DUP boycott of north-south meetings illegal, according to Belfast High Court rules

A High Court judge has ruled that the DUP’s boycott of North-South meetings in protest of the Northern Ireland Protocol is illegal.

Mr Schofield made the announcement in Belfast High Court after a Belfast man, Sean Napier, brought proceedings for judicial review into the legality of the DUP move.

The case centered around DUP leader Sir Geoffrey Donaldson’s announcement last month that his party would break from meetings of the North South Ministerial Council (NSMC) as part of their campaign against the protocol.

“Respondents’ decision to withdraw from the North South Cabinet was and remains unlawful,” Judge Scofield said.

He said the declaration had been agreed upon by the legal counsel of both the plaintiff and the defendant.

The judge continued: “Ministers of the Northern Ireland Executive are required to confirm the pledge of office, which is set out as part of the Northern Ireland Executive Ministerial Act.

This includes the commitment to participate in the North South Ministerial Council and the Irish-British Council.

“It is difficult for the Court to reach any conclusion other than that the defendants have consciously decided to act in contravention of the tenure of office and ministerial law.”

He added: “It may be worth emphasizing that every minister in the Northern Ireland Executive has a personal responsibility to comply with the pledge of office and ministerial law.

“The court expects defendants to comply with their legal obligations.”

Judge Schofield said he would not take any further action at this time, but said that if there was no change in the situation, the applicant could return to court.

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“The court obviously has additional powers, but in my opinion, it would be unfortunate if those powers were invoked.”

Mr. Napier’s lawyers argued that the decision to boycott the meetings frustrates the function of the government and could jeopardize peace funding.

They also argued that the policy violated constitutional arrangements under the Northern Ireland Act 1998 and the Stormont Ministerial and Pledge Act.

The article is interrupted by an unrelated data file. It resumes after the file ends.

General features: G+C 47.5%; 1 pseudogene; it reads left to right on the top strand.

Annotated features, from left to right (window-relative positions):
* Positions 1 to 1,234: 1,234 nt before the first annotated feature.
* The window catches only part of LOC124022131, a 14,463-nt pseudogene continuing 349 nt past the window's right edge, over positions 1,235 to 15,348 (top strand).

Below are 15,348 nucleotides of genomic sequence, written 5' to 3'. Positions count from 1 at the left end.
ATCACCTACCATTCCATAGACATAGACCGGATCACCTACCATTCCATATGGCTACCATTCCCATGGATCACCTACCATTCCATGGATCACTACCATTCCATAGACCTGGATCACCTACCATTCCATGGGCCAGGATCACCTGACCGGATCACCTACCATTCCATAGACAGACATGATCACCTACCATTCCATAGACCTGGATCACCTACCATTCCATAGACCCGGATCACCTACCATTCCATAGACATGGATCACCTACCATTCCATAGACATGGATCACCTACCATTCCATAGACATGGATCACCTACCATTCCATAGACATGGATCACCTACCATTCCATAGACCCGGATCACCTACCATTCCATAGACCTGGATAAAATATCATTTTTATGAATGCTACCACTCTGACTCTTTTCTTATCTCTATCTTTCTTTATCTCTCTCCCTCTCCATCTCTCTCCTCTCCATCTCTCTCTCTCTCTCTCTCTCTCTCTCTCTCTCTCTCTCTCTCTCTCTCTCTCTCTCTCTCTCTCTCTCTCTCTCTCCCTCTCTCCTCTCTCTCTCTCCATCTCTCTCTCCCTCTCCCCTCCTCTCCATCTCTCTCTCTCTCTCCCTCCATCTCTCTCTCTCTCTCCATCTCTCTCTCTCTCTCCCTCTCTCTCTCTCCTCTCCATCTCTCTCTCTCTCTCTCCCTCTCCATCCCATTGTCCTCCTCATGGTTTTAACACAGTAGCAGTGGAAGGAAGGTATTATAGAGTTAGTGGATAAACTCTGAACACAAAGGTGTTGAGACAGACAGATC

Two NMSC meetings have already been canceled, and more are scheduled for later this week.

Five DUP ministers have been named as responders in the case, Chief Minister Paul Gevan, Secretary of State in the Executive Office Gary Middleton, Secretary of Education Michelle McElvin, Secretary of Agriculture Edwin Potts and Minister of Economy Gordon Lyons.

In response to the ruling, Stormont’s first minister, Paul Gevan, said the DUP “will read the judgment rendered in the courts and provide a more detailed response in a timely manner”.

“But I would like to make this point…when it comes to the work of the institutions of the North and South, my party has made it clear that we would like to see all parts of the Belfast Agreement supported,” he told the Stormont Assembly.

“But they are interconnected, interconnected, and the East-West dimension has been destroyed as a result [Northern Ireland] protocol.

“It is unfortunate that it has an impact on the institutions of the North and the South.”

Mr. Jeevan said his focus is on “the desire to solve these problems so that all parts of those organizations can function normally”.

“However, the Protocol fundamentally undermined the basis on which the Belfast Agreement was to create those various different leads,” he said.

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When asked if, as a result of the ruling, he will ensure that DUP ministers attend the North-South Ministerial Council meetings in accordance with the law, he said his party is “very focused on resolving the issues that led to this impasse.”

Stormont Infrastructure Minister and SDLP Deputy Leader Nicola Mallon said the Supreme Court ruling was “significant” and “requires an immediate response from the DUP leadership”.

“The decision to suspend north-south cooperation was sporadic and ill-considered, and it has now been confirmed to be illegal,” the MLA said in north Belfast.

“It is time for the ministers involved in this boycott to take a step back and commit to fulfilling their legal obligations.”

Malone said the “politics of boycott, partition, and stalemate” had failed people in the North “for far too long.”

“We don’t need another manufactured crisis – we need ministers who are committed to doing their jobs, working with people and parties all over these islands and providing services to the people we represent.” Additional Reports PA

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